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Discussion Starter #1
We have a steady stream of first-timers who come onto the forum complaining that their Walther pistol does not work as they think it should. They ask for diagnosis.

By far the preponderance of them do not think it's important to disclose:

1) the exact location and attitude of the cartridge or cartridge case that is involved in the stoppage;

2) a specific description of the ammunition being used, by manufacturer and load, and

3) any modifications they have made to the gun just before the malfunction occurs.

In the absence of such information, it's fruitless to attempt a diagnosis, and a waste of everyone's time.

M
 

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While I agree with this, my feeling is that often these posters don't know what information would be useful in getting a better answer and need guidance in how to diagnose the signs and symptoms of the problem.

They often need us to tell them what to look at and how to look.
 

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What's wrong with my gun?

98.5% operator error. The other 1.5% is reserved for failures. (High Point comes immediately to mind..)


What's my gun worth?

Whatever an individual can scrape out of his wallet, minus the attached lint, and gas money needed to propel your vehicular conveyance to the rendezvous point.



My gun won't shoot, what do I do?


Squeeze the trigger, dumbarse...


;)
These answers ought to be the first fix(es) attempted. :D
 

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Well let's see. I'm new to guns so I gave it "a good cleaning". Which translates to I took it all apart and now it's a mess. I never read the manual but shot a friends gun with "hot" ammo, now my gun don't work. I "upgraded" the trigger and some other parts now my gun don't work. You get the picture. :rolleyes:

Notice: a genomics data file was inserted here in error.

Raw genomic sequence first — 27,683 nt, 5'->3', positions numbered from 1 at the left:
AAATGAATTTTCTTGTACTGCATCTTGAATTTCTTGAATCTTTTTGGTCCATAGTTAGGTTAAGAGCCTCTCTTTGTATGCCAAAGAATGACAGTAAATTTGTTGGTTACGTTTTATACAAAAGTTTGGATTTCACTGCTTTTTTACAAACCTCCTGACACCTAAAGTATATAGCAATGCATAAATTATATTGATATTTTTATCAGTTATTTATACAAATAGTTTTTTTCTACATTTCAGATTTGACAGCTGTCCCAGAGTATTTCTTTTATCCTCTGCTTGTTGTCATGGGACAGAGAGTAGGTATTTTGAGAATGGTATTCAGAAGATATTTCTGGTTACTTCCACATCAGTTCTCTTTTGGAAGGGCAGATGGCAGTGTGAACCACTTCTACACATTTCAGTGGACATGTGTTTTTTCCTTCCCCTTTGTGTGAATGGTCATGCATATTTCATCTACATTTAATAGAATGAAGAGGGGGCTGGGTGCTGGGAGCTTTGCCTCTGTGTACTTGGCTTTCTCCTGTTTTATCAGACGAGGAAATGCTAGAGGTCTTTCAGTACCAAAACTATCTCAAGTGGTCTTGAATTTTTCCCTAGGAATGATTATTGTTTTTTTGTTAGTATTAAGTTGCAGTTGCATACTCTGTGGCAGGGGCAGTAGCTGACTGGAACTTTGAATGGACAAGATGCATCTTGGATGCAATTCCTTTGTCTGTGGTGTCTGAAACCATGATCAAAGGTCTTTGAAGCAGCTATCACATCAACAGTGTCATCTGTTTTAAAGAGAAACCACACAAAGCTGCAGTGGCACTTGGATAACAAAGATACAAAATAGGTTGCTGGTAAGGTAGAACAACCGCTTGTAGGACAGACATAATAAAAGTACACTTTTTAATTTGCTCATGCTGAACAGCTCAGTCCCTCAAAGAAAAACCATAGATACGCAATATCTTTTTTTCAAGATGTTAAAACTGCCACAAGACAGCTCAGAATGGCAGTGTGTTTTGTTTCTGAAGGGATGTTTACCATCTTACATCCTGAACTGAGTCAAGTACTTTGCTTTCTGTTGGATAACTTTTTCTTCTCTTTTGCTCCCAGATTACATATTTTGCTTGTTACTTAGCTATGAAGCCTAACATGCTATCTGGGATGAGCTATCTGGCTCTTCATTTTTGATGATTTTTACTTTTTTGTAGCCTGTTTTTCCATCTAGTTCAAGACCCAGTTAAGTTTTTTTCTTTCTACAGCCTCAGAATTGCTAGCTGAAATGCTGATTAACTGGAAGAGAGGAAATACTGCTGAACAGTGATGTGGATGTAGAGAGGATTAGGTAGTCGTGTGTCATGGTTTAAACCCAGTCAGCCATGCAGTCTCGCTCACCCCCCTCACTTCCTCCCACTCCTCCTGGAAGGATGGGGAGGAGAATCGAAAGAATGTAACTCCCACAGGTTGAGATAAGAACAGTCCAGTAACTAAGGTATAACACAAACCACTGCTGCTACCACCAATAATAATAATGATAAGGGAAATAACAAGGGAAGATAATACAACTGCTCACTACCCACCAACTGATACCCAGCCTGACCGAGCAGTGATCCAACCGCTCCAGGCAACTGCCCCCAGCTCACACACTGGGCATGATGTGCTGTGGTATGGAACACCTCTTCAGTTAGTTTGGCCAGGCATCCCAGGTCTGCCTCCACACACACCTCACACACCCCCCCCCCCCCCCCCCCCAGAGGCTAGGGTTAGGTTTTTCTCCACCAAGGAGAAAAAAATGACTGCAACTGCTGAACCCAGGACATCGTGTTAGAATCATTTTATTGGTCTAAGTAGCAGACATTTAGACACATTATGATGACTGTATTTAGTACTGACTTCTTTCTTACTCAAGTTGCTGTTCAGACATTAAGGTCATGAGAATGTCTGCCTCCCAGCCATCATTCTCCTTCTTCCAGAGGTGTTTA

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Discussion Starter #7
... You get the picture. :rolleyes:
I think both you and T-bird missed my point. I was not exasperated about manifestations of stupidity. On the contrary: let's assume that the malfunction being complained of is a real one, the cause of which is not obvious.

My complaint was (and is) with introductory posts that do not contain fundamental information necessary to obtain effective assistance; sometimes clues vital to an accurate diagnosis are not disclosed until much later, often only after considerable prodding.

For example there does not seem to be an appreciation that handguns operate semi-automatically solely from the energy generated by a fired cartridge, and that ammunition is not generic like 87-octane gasoline.

Olsoul's response above was in large measure correct: some posters just don't know what information would be helpful and need guidance. Others do know but don't stop to think that we are not mind-readers.

Which is why I identified three areas of most-frequent omission.

M
 

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I understood your meaning, it was just my usual (misplaced) humor getting the best of me...

It is most helpful not to mention much quicker to help diagnose issues when the customer/forum poster regales with as much detail as possible, WRT the issue(s).

My car makes a funny noise.

It's pretty vague, and as a (former) mechanic, it can (and did) drive me up the wall trying to figure out exactly what and where the noise was and coming from.


Sometimes it was made easier: "my car makes a funny noise from the left front when I use the brakes and it's raining/wet"

(those type are about one in 25) :)

In short, be very descriptive of all the problems, issues, things that could lead up to the issue(s), and what you've tried to correct them thus far.


Please n' thanks.. ;)
 

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I agree with you MG. The specifics of a firearm malfunction could possibly lead to the under lying problem. But until that information is given, one can only speculate.